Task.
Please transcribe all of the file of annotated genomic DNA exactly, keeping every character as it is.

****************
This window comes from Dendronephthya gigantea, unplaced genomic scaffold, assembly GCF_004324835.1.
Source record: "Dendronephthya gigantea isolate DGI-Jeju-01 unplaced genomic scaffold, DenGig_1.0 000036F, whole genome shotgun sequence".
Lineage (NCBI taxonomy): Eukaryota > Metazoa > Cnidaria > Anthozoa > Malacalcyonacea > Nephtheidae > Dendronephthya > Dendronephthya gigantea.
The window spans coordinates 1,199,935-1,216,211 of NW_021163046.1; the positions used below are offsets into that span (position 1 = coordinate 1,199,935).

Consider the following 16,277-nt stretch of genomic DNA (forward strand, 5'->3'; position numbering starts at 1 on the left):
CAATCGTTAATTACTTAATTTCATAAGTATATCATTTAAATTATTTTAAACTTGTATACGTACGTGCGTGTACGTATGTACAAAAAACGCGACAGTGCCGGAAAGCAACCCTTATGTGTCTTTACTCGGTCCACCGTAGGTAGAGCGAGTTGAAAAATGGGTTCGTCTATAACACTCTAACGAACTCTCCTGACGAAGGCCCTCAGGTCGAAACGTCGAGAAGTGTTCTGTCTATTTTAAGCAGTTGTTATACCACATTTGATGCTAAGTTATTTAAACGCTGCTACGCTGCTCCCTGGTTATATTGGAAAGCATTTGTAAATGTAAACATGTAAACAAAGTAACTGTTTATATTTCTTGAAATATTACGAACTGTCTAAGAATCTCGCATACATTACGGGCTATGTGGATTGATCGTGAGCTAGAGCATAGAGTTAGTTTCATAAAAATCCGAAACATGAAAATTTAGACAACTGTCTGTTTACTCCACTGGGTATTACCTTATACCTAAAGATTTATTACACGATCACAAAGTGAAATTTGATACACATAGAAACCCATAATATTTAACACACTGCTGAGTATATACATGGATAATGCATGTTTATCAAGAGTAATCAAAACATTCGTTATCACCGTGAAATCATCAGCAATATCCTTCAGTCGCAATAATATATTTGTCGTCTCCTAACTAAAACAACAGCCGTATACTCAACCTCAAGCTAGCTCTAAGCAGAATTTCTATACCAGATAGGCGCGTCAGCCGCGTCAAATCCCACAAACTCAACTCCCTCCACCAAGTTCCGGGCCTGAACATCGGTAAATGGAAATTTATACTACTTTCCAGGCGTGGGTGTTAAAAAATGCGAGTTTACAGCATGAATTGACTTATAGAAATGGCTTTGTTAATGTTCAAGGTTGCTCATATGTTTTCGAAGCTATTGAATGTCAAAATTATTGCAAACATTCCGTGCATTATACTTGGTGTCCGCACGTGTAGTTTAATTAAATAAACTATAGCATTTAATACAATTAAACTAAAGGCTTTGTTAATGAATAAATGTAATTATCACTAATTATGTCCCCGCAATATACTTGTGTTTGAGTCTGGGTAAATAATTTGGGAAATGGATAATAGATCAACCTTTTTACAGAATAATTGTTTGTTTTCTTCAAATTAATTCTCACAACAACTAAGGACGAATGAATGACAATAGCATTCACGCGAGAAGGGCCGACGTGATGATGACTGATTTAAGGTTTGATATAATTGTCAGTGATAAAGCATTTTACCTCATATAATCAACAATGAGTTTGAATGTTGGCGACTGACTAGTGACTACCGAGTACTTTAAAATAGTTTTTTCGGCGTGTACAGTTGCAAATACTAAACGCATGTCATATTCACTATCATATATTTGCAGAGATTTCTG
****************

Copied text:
This window comes from Dendronephthya gigantea, unplaced genomic scaffold, assembly GCF_004324835.1.
Source record: "Dendronephthya gigantea isolate DGI-Jeju-01 unplaced genomic scaffold, DenGig_1.0 000036F, whole genome shotgun sequence".
Lineage (NCBI taxonomy): Eukaryota > Metazoa > Cnidaria > Anthozoa > Malacalcyonacea > Nephtheidae > Dendronephthya > Dendronephthya gigantea.
The window spans coordinates 1,199,935-1,216,211 of NW_021163046.1; the positions used below are offsets into that span (position 1 = coordinate 1,199,935).

Consider the following 16,277-nt stretch of genomic DNA (forward strand, 5'->3'; position numbering starts at 1 on the left):
CAATCGTTAATTACTTAATTTCATAAGTATATCATTTAAATTATTTTAAACTTGTATACGTACGTGCGTGTACGTATGTACAAAAAACGCGACAGTGCCGGAAAGCAACCCTTATGTGTCTTTACTCGGTCCACCGTAGGTAGAGCGAGTTGAAAAATGGGTTCGTCTATAACACTCTAACGAACTCTCCTGACGAAGGCCCTCAGGTCGAAACGTCGAGAAGTGTTCTGTCTATTTTAAGCAGTTGTTATACCACATTTGATGCTAAGTTATTTAAACGCTGCTACGCTGCTCCCTGGTTATATTGGAAAGCATTTGTAAATGTAAACATGTAAACAAAGTAACTGTTTATATTTCTTGAAATATTACGAACTGTCTAAGAATCTCGCATACATTACGGGCTATGTGGATTGATCGTGAGCTAGAGCATAGAGTTAGTTTCATAAAAATCCGAAACATGAAAATTTAGACAACTGTCTGTTTACTCCACTGGGTATTACCTTATACCTAAAGATTTATTACACGATCACAAAGTGAAATTTGATACACATAGAAACCCATAATATTTAACACACTGCTGAGTATATACATGGATAATGCATGTTTATCAAGAGTAATCAAAACATTCGTTATCACCGTGAAATCATCAGCAATATCCTTCAGTCGCAATAATATATTTGTCGTCTCCTAACTAAAACAACAGCCGTATACTCAACCTCAAGCTAGCTCTAAGCAGAATTTCTATACCAGATAGGCGCGTCAGCCGCGTCAAATCCCACAAACTCAACTCCCTCCACCAAGTTCCGGGCCTGAACATCGGTAAATGGAAATTTATACTACTTTCCAGGCGTGGGTGTTAAAAAATGCGAGTTTACAGCATGAATTGACTTATAGAAATGGCTTTGTTAATGTTCAAGGTTGCTCATATGTTTTCGAAGCTATTGAATGTCAAAATTATTGCAAACATTCCGTGCATTATACTTGGTGTCCGCACGTGTAGTTTAATTAAATAAACTATAGCATTTAATACAATTAAACTAAAGGCTTTGTTAATGAATAAATGTAATTATCACTAATTATGTCCCCGCAATATACTTGTGTTTGAGTCTGGGTAAATAATTTGGGAAATGGATAATAGATCAACCTTTTTACAGAATAATTGTTTGTTTTCTTCAAATTAATTCTCACAACAACTAAGGACGAATGAATGACAATAGCATTCACGCGAGAAGGGCCGACGTGATGATGACTGATTTAAGGTTTGATATAATTGTCAGTGATAAAGCATTTTACCTCATATAATCAACAATGAGTTTGAATGTTGGCGACTGACTAGTGACTACCGAGTACTTTAAAATAGTTTTTTCGGCGTGTACAGTTGCAAATACTAAACGCATGTCATATTCACTATCATATATTTGCAGAGATTTCTG